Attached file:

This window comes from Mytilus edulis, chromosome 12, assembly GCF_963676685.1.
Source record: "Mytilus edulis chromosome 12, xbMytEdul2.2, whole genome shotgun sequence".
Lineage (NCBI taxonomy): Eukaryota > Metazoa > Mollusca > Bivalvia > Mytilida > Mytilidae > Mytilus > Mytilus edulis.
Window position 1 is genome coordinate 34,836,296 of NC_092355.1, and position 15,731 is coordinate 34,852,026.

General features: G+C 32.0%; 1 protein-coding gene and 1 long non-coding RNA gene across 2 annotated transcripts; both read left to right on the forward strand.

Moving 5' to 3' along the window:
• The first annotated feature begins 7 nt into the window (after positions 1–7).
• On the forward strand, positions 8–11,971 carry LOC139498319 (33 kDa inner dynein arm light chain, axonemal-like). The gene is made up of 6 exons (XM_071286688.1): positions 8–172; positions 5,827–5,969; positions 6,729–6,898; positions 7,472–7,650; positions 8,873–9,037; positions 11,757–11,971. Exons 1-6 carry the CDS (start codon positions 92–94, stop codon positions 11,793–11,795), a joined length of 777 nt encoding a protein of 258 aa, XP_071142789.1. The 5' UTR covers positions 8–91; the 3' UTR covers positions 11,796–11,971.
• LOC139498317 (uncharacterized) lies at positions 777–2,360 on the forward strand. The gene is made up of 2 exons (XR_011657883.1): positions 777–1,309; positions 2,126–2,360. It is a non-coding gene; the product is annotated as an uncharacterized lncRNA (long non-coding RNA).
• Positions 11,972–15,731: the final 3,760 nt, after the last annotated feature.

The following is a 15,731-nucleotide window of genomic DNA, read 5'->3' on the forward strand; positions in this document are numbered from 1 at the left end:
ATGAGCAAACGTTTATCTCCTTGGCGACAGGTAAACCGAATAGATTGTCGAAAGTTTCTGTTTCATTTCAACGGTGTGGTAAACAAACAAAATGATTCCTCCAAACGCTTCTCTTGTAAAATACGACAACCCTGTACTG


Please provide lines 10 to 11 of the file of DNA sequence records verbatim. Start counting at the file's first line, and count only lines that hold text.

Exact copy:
• Positions 11,972–15,731: the final 3,760 nt, after the last annotated feature.

The following is a 15,731-nucleotide window of genomic DNA, read 5'->3' on the forward strand; positions in this document are numbered from 1 at the left end: